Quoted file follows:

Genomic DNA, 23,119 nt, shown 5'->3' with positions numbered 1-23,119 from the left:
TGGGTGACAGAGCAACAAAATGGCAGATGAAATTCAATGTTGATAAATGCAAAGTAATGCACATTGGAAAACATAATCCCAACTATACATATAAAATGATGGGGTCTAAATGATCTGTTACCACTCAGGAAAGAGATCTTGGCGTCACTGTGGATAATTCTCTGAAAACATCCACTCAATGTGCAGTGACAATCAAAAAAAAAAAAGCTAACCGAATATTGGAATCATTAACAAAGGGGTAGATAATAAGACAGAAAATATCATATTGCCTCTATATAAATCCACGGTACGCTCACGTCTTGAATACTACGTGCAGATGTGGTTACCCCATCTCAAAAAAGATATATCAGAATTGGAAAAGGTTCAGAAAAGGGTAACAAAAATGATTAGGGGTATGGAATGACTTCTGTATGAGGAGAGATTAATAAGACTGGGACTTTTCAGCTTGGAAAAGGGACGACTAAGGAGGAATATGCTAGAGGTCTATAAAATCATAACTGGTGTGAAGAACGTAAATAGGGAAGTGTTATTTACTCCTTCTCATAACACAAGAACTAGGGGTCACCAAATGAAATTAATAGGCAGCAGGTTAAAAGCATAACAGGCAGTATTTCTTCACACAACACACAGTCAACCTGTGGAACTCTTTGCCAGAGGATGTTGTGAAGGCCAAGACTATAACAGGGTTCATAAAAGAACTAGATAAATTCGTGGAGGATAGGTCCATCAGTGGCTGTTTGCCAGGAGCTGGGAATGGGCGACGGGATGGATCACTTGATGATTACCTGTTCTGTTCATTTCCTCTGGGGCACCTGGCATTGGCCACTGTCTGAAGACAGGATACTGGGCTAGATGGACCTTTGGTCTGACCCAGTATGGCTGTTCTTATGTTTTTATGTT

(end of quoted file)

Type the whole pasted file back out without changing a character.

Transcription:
Genomic DNA, 23,119 nt, shown 5'->3' with positions numbered 1-23,119 from the left:
TGGGTGACAGAGCAACAAAATGGCAGATGAAATTCAATGTTGATAAATGCAAAGTAATGCACATTGGAAAACATAATCCCAACTATACATATAAAATGATGGGGTCTAAATGATCTGTTACCACTCAGGAAAGAGATCTTGGCGTCACTGTGGATAATTCTCTGAAAACATCCACTCAATGTGCAGTGACAATCAAAAAAAAAAAAGCTAACCGAATATTGGAATCATTAACAAAGGGGTAGATAATAAGACAGAAAATATCATATTGCCTCTATATAAATCCACGGTACGCTCACGTCTTGAATACTACGTGCAGATGTGGTTACCCCATCTCAAAAAAGATATATCAGAATTGGAAAAGGTTCAGAAAAGGGTAACAAAAATGATTAGGGGTATGGAATGACTTCTGTATGAGGAGAGATTAATAAGACTGGGACTTTTCAGCTTGGAAAAGGGACGACTAAGGAGGAATATGCTAGAGGTCTATAAAATCATAACTGGTGTGAAGAACGTAAATAGGGAAGTGTTATTTACTCCTTCTCATAACACAAGAACTAGGGGTCACCAAATGAAATTAATAGGCAGCAGGTTAAAAGCATAACAGGCAGTATTTCTTCACACAACACACAGTCAACCTGTGGAACTCTTTGCCAGAGGATGTTGTGAAGGCCAAGACTATAACAGGGTTCATAAAAGAACTAGATAAATTCGTGGAGGATAGGTCCATCAGTGGCTGTTTGCCAGGAGCTGGGAATGGGCGACGGGATGGATCACTTGATGATTACCTGTTCTGTTCATTTCCTCTGGGGCACCTGGCATTGGCCACTGTCTGAAGACAGGATACTGGGCTAGATGGACCTTTGGTCTGACCCAGTATGGCTGTTCTTATGTTTTTATGTT